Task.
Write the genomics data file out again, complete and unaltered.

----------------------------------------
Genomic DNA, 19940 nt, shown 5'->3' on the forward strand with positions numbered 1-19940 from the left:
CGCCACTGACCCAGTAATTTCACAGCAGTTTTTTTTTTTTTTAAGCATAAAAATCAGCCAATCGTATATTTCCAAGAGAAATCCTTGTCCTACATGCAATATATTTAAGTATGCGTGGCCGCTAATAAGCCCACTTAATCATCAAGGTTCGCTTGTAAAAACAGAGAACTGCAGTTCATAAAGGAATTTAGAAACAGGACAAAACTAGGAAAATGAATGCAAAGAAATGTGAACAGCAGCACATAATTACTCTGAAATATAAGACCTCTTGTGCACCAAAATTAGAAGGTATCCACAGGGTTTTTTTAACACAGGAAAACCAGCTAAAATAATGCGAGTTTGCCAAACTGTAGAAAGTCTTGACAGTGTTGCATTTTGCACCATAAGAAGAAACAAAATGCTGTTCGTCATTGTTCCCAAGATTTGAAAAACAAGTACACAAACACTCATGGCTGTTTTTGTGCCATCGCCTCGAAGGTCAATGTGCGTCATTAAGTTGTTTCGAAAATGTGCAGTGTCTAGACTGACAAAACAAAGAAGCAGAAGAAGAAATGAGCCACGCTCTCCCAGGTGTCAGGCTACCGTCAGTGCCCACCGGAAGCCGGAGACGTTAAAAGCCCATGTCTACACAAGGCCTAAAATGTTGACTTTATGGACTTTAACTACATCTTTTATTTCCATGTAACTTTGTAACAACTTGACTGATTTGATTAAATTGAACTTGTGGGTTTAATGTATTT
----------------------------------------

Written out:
Genomic DNA, 19940 nt, shown 5'->3' on the forward strand with positions numbered 1-19940 from the left:
CGCCACTGACCCAGTAATTTCACAGCAGTTTTTTTTTTTTTTAAGCATAAAAATCAGCCAATCGTATATTTCCAAGAGAAATCCTTGTCCTACATGCAATATATTTAAGTATGCGTGGCCGCTAATAAGCCCACTTAATCATCAAGGTTCGCTTGTAAAAACAGAGAACTGCAGTTCATAAAGGAATTTAGAAACAGGACAAAACTAGGAAAATGAATGCAAAGAAATGTGAACAGCAGCACATAATTACTCTGAAATATAAGACCTCTTGTGCACCAAAATTAGAAGGTATCCACAGGGTTTTTTTAACACAGGAAAACCAGCTAAAATAATGCGAGTTTGCCAAACTGTAGAAAGTCTTGACAGTGTTGCATTTTGCACCATAAGAAGAAACAAAATGCTGTTCGTCATTGTTCCCAAGATTTGAAAAACAAGTACACAAACACTCATGGCTGTTTTTGTGCCATCGCCTCGAAGGTCAATGTGCGTCATTAAGTTGTTTCGAAAATGTGCAGTGTCTAGACTGACAAAACAAAGAAGCAGAAGAAGAAATGAGCCACGCTCTCCCAGGTGTCAGGCTACCGTCAGTGCCCACCGGAAGCCGGAGACGTTAAAAGCCCATGTCTACACAAGGCCTAAAATGTTGACTTTATGGACTTTAACTACATCTTTTATTTCCATGTAACTTTGTAACAACTTGACTGATTTGATTAAATTGAACTTGTGGGTTTAATGTATTT